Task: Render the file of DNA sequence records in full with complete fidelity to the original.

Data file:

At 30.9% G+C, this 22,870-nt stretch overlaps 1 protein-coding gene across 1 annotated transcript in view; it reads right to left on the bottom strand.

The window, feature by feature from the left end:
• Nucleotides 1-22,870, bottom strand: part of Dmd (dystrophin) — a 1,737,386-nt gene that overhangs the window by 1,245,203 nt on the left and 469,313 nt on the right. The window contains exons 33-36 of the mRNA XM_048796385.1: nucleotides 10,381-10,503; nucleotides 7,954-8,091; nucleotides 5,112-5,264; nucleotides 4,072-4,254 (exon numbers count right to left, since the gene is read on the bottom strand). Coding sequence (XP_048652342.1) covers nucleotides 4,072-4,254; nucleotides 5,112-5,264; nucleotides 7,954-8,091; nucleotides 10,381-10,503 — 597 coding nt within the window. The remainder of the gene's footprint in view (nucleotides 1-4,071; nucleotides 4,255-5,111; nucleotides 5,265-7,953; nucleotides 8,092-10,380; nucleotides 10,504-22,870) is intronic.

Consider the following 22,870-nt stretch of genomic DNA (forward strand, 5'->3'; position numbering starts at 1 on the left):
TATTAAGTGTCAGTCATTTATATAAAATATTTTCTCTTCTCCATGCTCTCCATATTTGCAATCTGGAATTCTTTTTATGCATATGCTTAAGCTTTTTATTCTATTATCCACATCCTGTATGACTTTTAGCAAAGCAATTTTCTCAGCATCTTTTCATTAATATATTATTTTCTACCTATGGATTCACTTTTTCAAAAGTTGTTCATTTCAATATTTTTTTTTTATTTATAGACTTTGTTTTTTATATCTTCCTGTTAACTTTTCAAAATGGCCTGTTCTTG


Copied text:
At 30.9% G+C, this 22,870-nt stretch overlaps 1 protein-coding gene across 1 annotated transcript in view; it reads right to left on the bottom strand.

The window, feature by feature from the left end:
• Nucleotides 1-22,870, bottom strand: part of Dmd (dystrophin) — a 1,737,386-nt gene that overhangs the window by 1,245,203 nt on the left and 469,313 nt on the right. The window contains exons 33-36 of the mRNA XM_048796385.1: nucleotides 10,381-10,503; nucleotides 7,954-8,091; nucleotides 5,112-5,264; nucleotides 4,072-4,254 (exon numbers count right to left, since the gene is read on the bottom strand). Coding sequence (XP_048652342.1) covers nucleotides 4,072-4,254; nucleotides 5,112-5,264; nucleotides 7,954-8,091; nucleotides 10,381-10,503 — 597 coding nt within the window. The remainder of the gene's footprint in view (nucleotides 1-4,071; nucleotides 4,255-5,111; nucleotides 5,265-7,953; nucleotides 8,092-10,380; nucleotides 10,504-22,870) is intronic.

Consider the following 22,870-nt stretch of genomic DNA (forward strand, 5'->3'; position numbering starts at 1 on the left):
TATTAAGTGTCAGTCATTTATATAAAATATTTTCTCTTCTCCATGCTCTCCATATTTGCAATCTGGAATTCTTTTTATGCATATGCTTAAGCTTTTTATTCTATTATCCACATCCTGTATGACTTTTAGCAAAGCAATTTTCTCAGCATCTTTTCATTAATATATTATTTTCTACCTATGGATTCACTTTTTCAAAAGTTGTTCATTTCAATATTTTTTTTTTATTTATAGACTTTGTTTTTTATATCTTCCTGTTAACTTTTCAAAATGGCCTGTTCTTG